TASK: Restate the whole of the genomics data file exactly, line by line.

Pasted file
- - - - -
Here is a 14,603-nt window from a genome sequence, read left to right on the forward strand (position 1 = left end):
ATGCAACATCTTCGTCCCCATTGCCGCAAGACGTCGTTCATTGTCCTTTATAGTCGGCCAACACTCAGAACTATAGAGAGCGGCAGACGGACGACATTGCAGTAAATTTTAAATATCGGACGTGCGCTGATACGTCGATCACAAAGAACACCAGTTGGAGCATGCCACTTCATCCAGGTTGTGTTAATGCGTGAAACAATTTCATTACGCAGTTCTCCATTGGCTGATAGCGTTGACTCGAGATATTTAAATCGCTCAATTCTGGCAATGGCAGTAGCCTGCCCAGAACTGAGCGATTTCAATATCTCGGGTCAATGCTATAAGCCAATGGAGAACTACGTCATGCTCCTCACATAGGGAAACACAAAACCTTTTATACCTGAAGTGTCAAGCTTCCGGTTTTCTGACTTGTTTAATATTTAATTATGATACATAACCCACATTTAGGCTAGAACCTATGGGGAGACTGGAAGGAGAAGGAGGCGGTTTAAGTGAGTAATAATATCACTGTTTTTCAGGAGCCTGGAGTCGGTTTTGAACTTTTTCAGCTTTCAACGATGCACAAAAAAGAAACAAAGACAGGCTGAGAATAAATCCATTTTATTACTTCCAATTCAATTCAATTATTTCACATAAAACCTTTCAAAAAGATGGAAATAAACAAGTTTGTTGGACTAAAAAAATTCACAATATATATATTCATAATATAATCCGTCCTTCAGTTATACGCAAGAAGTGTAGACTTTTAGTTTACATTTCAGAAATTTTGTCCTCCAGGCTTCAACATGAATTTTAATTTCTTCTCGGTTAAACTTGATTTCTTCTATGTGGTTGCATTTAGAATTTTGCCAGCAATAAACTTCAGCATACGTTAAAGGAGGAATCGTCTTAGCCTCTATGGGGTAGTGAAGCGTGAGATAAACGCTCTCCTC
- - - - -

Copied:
Here is a 14,603-nt window from a genome sequence, read left to right on the forward strand (position 1 = left end):
ATGCAACATCTTCGTCCCCATTGCCGCAAGACGTCGTTCATTGTCCTTTATAGTCGGCCAACACTCAGAACTATAGAGAGCGGCAGACGGACGACATTGCAGTAAATTTTAAATATCGGACGTGCGCTGATACGTCGATCACAAAGAACACCAGTTGGAGCATGCCACTTCATCCAGGTTGTGTTAATGCGTGAAACAATTTCATTACGCAGTTCTCCATTGGCTGATAGCGTTGACTCGAGATATTTAAATCGCTCAATTCTGGCAATGGCAGTAGCCTGCCCAGAACTGAGCGATTTCAATATCTCGGGTCAATGCTATAAGCCAATGGAGAACTACGTCATGCTCCTCACATAGGGAAACACAAAACCTTTTATACCTGAAGTGTCAAGCTTCCGGTTTTCTGACTTGTTTAATATTTAATTATGATACATAACCCACATTTAGGCTAGAACCTATGGGGAGACTGGAAGGAGAAGGAGGCGGTTTAAGTGAGTAATAATATCACTGTTTTTCAGGAGCCTGGAGTCGGTTTTGAACTTTTTCAGCTTTCAACGATGCACAAAAAAGAAACAAAGACAGGCTGAGAATAAATCCATTTTATTACTTCCAATTCAATTCAATTATTTCACATAAAACCTTTCAAAAAGATGGAAATAAACAAGTTTGTTGGACTAAAAAAATTCACAATATATATATTCATAATATAATCCGTCCTTCAGTTATACGCAAGAAGTGTAGACTTTTAGTTTACATTTCAGAAATTTTGTCCTCCAGGCTTCAACATGAATTTTAATTTCTTCTCGGTTAAACTTGATTTCTTCTATGTGGTTGCATTTAGAATTTTGCCAGCAATAAACTTCAGCATACGTTAAAGGAGGAATCGTCTTAGCCTCTATGGGGTAGTGAAGCGTGAGATAAACGCTCTCCTC